LA/Long Beach Port Supply Chain Recovering With Announcement of New Fee Gantry cranes and shipping containers are seen at the Port of Long Beach in Long Beach, California, Nov. 17, 2021. (Apu Gomes/AFP via Getty Images)
By Luca Cacciatore | Wednesday, 24 November 2021 06:19 PM
Mario Cordero, the executive director of the Port of Long Beach, California, told CNBC’s “Squawk Box” on Wednesday that the twin ports of Long Beach and Los Angeles are making progress in addressing the backlog of cargo ships and containers.
“I think we’re moving forward with some progress and hopefully, as we move into the next six months, we’re going to continue to mitigate the scenario that we’re seeing here,” Cordero said to host Becky Quick.
The twin ports account for roughly 40% of sea freight entering the United States. Fines of $100 a day per container left on the dock, referred to as “Container Dwell Fees,” were announced on Oct. 25 to address the unprecedented backlog.
Carriers would have a maximum of nine days to move containers by truck before fines start accruing and six days if transporting by rail. The twin ports have seen lingering cargo containers reduced by 33% since the announcement, which has yet to be imposed.
During the initial days of the month, there were about 60,000 cargo containers at the ports for over nine days, which would make them subject to a fine, American Shipper data reviewed by Marine Insight showed.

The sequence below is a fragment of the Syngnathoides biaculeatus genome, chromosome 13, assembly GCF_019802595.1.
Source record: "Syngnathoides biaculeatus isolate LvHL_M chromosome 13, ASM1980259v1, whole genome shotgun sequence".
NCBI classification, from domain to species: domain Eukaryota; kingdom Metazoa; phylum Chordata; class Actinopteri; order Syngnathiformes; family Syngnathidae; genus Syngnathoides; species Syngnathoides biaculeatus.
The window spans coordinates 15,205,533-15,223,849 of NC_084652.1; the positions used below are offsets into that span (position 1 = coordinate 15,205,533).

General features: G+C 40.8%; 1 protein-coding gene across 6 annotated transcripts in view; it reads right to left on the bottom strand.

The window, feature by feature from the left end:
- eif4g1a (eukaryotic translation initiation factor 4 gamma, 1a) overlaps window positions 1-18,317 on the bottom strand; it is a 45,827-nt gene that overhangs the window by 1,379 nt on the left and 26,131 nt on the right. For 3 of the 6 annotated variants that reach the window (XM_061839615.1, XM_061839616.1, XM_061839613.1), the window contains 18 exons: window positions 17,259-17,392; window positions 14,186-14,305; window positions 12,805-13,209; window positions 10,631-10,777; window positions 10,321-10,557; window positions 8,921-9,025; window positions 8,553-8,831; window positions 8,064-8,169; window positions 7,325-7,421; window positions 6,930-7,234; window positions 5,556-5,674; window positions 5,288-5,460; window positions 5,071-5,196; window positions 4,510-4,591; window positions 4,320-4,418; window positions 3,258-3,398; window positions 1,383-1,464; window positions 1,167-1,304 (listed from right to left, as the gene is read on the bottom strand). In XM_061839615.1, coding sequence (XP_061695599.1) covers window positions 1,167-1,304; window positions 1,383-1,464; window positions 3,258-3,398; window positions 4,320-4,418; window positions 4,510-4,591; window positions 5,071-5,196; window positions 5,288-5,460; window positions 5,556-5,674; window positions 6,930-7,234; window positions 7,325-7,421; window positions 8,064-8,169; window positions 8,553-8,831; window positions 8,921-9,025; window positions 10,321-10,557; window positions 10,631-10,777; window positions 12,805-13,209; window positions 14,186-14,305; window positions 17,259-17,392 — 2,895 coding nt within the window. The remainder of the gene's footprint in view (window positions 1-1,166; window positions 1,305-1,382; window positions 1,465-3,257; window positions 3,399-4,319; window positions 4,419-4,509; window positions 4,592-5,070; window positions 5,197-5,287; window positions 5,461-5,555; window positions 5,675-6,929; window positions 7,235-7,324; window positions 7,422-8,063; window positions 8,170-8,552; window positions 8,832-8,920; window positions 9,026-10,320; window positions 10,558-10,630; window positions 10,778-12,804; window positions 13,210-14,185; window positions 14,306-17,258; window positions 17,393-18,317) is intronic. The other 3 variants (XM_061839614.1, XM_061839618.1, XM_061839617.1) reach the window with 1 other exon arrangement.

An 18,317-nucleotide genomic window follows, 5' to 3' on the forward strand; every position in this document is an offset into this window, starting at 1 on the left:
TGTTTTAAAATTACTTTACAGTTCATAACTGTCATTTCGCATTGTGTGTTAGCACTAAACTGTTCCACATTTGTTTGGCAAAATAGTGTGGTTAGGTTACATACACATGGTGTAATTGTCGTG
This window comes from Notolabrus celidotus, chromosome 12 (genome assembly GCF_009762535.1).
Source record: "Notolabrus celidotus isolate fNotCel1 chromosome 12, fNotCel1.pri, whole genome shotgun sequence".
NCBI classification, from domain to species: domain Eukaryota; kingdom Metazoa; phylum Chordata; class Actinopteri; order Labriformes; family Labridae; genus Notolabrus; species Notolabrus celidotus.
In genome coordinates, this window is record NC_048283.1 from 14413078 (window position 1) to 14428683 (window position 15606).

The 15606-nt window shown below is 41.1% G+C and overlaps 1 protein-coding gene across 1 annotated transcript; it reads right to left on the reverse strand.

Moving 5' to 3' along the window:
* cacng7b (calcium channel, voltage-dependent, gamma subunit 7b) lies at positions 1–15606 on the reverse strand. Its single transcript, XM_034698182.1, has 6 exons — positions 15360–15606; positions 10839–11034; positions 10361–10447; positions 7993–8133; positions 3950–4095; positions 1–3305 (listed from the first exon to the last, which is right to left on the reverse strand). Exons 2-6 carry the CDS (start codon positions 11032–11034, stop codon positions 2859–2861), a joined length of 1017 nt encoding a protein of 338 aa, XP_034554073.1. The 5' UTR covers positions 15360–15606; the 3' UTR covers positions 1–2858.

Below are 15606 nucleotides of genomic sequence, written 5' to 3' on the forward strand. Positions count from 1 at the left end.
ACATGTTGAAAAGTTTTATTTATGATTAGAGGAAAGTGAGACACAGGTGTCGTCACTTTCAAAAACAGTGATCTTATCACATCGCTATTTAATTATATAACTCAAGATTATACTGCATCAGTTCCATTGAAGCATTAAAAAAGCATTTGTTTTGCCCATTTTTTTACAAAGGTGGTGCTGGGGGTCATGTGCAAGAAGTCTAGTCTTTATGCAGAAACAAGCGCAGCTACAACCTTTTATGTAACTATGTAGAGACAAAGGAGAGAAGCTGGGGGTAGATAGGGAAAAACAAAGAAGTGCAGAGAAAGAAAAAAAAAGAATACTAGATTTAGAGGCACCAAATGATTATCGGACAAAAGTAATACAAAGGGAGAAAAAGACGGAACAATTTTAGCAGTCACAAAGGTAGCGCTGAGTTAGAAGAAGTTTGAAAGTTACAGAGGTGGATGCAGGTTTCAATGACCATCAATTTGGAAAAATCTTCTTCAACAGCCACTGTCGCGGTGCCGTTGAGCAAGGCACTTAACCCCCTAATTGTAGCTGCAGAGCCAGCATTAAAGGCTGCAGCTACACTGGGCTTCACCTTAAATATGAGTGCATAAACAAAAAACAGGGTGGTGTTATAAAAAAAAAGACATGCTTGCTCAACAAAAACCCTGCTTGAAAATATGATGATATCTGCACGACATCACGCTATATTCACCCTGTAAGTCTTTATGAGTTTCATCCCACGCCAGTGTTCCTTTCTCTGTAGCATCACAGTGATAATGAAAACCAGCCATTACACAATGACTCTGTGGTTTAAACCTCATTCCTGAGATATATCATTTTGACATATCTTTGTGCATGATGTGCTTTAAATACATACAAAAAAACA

There are still around 61 cargo ships outside the twin ports waiting to unload according to Cordero, which is much lower than the record of 111 on Nov. 11 reported by Insight.
Cordero said in the CNBC interview that more must be done to address the supply chain issue in the future.
“There are truckers, marine terminal operators, warehouses, railroads, and port authorities,” explained Cordero, adding that a lasting solution would entail “a real collaborative effort” from all parties.
A plan from the Biden administration that would have established 24/7 operations at the Port of Los Angeles fell through last month. The port's executive director, Gene Seroka, announced during a Nov. 16 briefing that they had “24/7 capability,” but a shortage of truck drivers and nighttime warehouse workers, according to The Associated Press.